1) It gets rid of the anxiety regarding whether we are good enough or believe enough to make the grade or whether we believe in the right religion.

2) It locates the sacred and holy in this life on this Earth. That may keep us from denigrating or desecrating Earth.

3) It places value in this life. Life is precious. That which is precious does not last forever. Live this life.

4) It offers liberation from fear of divine beings and eternal hell and provides autonomy for people to make their own decisions about how they will live their lives.

What is the meaning of life?

You have to figure that out for yourself. For me, as a religious person, a Christian, I find a helpful resource for meaning in the historical Jesus. That is what I wrote on this post. [See above]. I see "God" there. There is no reason or evidence that I can provide for seeing God--that is meaning--in Jesus. It is a matter of faith.

I think the historical Jesus had some insights that were quite meaningful. Perhaps that is why we made a religion out of him. I don't find the religion we created (complete with eternal life and supernatural beings) particularly meaningful. But I like what he stood for, and I recognize that the historical Jesus is a reconstruction.

Others may find other resources for meaning and for the sacred that are also located in the here and now.

For those who say, "My life is crap, I need the comfort of heaven" or "I need a concept of a just God to keep me in line" I don't know what to say, except, OK, that's fine. I have no desire to change you.

However, that doesn't mean I won't poke and prod. I think that people might find that they can find ways to find comfort in this life and can develop an internal moral compass if given a chance.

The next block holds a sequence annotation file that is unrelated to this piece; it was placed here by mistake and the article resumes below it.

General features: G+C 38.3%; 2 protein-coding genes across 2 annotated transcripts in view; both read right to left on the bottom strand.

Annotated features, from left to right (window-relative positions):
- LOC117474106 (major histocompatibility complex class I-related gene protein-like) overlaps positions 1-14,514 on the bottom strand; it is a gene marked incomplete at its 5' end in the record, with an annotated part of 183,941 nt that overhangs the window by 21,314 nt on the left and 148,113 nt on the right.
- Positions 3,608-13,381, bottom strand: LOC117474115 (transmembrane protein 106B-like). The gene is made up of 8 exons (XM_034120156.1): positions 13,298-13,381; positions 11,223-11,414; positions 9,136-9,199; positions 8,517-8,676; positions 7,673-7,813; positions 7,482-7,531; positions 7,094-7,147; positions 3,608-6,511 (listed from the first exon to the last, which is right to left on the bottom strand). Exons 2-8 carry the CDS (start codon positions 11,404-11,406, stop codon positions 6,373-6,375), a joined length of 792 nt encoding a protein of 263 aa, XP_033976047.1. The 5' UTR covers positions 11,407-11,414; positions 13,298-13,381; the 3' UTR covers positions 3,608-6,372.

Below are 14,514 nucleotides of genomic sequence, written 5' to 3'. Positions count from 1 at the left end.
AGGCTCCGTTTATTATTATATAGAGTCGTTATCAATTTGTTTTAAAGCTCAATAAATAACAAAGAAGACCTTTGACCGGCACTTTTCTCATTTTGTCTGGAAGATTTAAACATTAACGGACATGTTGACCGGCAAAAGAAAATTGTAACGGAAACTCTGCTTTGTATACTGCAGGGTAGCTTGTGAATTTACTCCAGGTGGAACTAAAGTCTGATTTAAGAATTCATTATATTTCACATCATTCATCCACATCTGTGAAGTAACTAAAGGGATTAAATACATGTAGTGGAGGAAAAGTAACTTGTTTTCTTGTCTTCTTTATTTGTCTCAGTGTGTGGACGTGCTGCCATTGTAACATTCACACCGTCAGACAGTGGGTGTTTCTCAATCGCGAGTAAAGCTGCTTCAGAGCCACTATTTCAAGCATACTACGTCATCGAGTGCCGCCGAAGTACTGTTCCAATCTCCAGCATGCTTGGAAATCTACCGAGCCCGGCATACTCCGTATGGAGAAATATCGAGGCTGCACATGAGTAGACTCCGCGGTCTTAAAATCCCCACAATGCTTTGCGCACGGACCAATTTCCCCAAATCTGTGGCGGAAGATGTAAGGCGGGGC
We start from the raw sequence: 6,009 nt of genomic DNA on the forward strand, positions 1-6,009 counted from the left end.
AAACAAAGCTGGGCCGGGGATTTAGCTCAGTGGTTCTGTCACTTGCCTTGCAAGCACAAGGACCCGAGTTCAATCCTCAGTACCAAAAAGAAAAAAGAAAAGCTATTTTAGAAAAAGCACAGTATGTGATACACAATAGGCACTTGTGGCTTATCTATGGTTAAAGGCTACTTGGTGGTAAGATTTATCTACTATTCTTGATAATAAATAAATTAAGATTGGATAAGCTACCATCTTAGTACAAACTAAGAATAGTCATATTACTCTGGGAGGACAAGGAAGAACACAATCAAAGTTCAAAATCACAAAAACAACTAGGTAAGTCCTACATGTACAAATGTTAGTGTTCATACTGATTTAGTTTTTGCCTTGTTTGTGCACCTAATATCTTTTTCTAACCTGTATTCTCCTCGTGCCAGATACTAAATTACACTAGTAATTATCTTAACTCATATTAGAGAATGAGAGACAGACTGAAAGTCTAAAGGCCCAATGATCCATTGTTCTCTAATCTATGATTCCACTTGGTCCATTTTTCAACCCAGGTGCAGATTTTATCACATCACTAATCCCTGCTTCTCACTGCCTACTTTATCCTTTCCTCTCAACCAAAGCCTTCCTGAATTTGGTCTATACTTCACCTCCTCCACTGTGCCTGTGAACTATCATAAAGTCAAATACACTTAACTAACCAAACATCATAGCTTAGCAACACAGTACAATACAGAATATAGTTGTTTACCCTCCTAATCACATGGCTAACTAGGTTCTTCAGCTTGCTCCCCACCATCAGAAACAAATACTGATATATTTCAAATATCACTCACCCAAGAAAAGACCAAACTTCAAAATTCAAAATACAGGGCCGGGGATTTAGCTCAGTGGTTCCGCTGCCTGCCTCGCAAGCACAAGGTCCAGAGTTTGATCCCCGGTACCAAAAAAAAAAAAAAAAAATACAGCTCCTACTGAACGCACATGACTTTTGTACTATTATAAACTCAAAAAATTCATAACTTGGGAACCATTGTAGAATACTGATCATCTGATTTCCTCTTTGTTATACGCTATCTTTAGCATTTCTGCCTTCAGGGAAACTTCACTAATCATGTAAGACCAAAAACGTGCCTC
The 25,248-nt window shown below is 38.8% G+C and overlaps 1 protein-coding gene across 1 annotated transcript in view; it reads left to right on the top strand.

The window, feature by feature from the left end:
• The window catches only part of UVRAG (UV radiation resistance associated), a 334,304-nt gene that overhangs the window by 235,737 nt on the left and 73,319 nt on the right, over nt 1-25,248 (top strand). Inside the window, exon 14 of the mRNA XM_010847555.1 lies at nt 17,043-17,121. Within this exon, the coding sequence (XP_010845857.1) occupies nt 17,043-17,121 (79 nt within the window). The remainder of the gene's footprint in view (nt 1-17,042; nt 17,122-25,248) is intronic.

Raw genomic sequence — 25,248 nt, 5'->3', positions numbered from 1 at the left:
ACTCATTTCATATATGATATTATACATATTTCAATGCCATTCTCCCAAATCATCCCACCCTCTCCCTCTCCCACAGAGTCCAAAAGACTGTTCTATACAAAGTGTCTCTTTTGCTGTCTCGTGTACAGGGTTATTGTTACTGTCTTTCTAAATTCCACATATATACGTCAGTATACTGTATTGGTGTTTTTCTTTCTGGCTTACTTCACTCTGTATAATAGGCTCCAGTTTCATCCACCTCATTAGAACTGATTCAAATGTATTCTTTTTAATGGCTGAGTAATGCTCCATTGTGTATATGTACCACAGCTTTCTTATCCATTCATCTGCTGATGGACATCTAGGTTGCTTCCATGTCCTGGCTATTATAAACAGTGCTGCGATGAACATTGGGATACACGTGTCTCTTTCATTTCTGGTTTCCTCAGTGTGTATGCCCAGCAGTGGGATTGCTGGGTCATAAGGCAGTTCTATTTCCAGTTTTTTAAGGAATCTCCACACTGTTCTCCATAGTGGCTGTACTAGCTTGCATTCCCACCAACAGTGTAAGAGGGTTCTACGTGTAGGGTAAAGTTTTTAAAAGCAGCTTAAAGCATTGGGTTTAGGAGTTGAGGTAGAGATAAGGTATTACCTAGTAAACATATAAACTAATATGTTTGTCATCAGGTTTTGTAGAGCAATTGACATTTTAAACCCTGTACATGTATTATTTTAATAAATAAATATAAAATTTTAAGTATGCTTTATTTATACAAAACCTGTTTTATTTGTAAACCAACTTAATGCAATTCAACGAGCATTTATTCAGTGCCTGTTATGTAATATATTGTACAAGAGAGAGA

The bottom line is that you can't force yourself to believe in what you don't believe in, so why try? I couldn't believe in a supernatural being or in eternal life anymore if I wanted to. I am not alone. Why berate or kick myself over it? For those who resonate with me, let's find meaning here.

John Shuck said...

Addendum.

I don't really say life is meaningless. It is meaningful. It is located in the here and now and we create it. There is no "outside" that provides meaning.

Hal said...

Beautiful, John. The truth is none of us really knows. In the meantime, we have each other.

And if having each other isn't enough to keep is from hurting each other, "I don't know what is."

Hal said...

Arghh. "Us from hurting each other."

John Shuck said...

@Hal Thanks. None of knows. That is for sure.

Boaz said...

I've read through the comments and I'd like to thank the both of you, Mad Priest and John (oh yes and Snad) for this thought provoking discussion.

Clearly some help is needed to break the deadlock. I'm not a Presbyterian but, being a Sydney Anglican for many years, I did as a matter of course read a lot of the Presbyterian stuff from the 17th Century in my early years, which one did as an aid to detouring/suppressing a forbidden libido.

As I remember it, "What is the chief end of man?" has the answer, "To glorify God and enjoy him forever". Now I'm thinking, could this not be a solution and a way of harmonising your two views?

Clearly, for Mad Priest there is a need to enjoy God forever as a way of understanding his experience of this life, while, I would suggest that John's view:

"I'm good with good old Jesus, the socialist prophet who thought if we shared and healed we would be doing all right"

...is a very good way of glorifying God.

Now, if you need any other problems solved you know where to find me.

John Shuck said...

I did as a matter of course read a lot of the Presbyterian stuff from the 17th Century in my early years, which one did as an aid to detouring/suppressing a forbidden libido.

Ha! Nice.

Thanks for tidying us all up, too!